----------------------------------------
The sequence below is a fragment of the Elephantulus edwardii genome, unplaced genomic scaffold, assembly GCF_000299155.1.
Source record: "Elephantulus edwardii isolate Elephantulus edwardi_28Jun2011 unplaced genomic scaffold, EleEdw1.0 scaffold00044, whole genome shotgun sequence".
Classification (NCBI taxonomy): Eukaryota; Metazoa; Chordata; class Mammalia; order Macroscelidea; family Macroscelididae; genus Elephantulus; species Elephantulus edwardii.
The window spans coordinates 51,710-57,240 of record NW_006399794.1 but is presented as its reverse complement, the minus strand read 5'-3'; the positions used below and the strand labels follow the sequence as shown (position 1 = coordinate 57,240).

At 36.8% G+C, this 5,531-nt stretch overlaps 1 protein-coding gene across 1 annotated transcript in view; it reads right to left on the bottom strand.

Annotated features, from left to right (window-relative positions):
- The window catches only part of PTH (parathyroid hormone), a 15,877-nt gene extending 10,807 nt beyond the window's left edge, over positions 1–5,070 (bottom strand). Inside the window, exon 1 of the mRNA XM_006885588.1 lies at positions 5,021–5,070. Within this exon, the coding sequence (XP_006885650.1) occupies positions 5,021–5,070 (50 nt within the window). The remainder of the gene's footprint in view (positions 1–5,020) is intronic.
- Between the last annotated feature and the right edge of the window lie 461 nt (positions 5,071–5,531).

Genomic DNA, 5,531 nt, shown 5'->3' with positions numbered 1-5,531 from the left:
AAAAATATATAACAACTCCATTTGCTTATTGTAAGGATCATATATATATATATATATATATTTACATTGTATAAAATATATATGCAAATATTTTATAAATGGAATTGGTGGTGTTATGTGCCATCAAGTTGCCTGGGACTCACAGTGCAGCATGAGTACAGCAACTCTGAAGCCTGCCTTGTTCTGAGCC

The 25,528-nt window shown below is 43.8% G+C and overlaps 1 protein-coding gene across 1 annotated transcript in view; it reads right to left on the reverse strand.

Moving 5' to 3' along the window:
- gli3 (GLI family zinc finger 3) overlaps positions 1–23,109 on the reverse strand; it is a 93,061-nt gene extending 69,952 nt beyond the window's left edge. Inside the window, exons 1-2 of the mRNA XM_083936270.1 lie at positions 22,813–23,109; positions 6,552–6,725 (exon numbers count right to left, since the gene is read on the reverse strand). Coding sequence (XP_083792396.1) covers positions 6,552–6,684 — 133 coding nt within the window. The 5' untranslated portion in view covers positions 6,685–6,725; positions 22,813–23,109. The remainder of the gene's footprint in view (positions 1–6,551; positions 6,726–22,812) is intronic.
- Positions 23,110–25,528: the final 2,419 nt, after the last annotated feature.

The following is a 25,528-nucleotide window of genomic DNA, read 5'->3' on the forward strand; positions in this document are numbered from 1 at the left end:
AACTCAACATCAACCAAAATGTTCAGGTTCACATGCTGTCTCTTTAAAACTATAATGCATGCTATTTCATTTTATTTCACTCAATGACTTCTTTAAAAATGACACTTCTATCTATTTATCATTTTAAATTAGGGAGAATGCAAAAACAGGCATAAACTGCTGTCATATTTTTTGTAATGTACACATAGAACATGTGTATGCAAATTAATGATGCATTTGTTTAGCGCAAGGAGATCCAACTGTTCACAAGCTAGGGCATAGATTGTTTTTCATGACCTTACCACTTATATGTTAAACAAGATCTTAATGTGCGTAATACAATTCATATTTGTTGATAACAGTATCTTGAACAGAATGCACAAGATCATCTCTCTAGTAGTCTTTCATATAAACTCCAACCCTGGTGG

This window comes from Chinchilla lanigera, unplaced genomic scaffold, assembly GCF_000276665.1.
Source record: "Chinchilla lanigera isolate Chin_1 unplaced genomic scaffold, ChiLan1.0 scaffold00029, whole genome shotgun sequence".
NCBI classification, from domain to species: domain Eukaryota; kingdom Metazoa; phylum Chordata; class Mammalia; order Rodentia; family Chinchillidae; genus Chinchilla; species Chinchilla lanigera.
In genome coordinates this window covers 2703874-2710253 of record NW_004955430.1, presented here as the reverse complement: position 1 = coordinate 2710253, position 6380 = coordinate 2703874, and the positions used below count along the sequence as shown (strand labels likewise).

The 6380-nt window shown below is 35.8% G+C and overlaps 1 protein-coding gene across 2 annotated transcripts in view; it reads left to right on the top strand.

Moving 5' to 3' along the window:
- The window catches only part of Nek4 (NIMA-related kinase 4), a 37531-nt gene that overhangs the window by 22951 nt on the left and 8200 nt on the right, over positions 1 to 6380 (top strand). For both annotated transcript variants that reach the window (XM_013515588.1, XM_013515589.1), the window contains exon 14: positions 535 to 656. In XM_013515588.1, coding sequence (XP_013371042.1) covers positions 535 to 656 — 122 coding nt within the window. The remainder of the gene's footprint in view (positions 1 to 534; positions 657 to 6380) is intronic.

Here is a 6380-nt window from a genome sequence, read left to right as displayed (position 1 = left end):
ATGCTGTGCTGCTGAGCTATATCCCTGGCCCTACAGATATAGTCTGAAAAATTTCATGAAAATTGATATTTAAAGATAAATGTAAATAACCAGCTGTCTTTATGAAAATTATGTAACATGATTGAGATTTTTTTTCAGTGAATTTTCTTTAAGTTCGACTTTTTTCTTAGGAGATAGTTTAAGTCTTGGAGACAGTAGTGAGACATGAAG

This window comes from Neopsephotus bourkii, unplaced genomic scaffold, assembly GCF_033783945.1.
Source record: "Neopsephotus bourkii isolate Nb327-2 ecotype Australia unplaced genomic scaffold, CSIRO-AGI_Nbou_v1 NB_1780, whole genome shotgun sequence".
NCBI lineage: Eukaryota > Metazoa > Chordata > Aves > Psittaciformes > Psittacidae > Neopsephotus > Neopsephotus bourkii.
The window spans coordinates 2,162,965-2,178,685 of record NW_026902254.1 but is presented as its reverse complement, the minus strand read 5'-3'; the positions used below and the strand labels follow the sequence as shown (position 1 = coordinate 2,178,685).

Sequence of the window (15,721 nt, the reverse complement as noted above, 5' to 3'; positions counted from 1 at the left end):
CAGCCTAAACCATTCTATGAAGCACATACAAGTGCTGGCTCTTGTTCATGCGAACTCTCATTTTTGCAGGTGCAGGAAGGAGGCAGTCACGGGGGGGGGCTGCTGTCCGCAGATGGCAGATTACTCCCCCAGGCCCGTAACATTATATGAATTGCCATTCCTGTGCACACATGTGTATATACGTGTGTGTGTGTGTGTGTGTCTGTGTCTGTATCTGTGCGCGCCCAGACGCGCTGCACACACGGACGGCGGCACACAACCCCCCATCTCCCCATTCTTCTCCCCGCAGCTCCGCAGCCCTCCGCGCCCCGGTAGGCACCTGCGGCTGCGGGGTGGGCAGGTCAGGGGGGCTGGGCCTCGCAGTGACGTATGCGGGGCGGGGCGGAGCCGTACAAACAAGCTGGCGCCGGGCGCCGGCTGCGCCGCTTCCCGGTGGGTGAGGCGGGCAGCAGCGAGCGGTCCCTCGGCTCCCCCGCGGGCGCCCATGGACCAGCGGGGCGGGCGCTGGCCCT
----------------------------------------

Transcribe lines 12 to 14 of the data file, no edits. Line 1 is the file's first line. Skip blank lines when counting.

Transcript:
Moving 5' to 3' along the window:
- gli3 (GLI family zinc finger 3) overlaps positions 1–23,109 on the reverse strand; it is a 93,061-nt gene extending 69,952 nt beyond the window's left edge. Inside the window, exons 1-2 of the mRNA XM_083936270.1 lie at positions 22,813–23,109; positions 6,552–6,725 (exon numbers count right to left, since the gene is read on the reverse strand). Coding sequence (XP_083792396.1) covers positions 6,552–6,684 — 133 coding nt within the window. The 5' untranslated portion in view covers positions 6,685–6,725; positions 22,813–23,109. The remainder of the gene's footprint in view (positions 1–6,551; positions 6,726–22,812) is intronic.
- Positions 23,110–25,528: the final 2,419 nt, after the last annotated feature.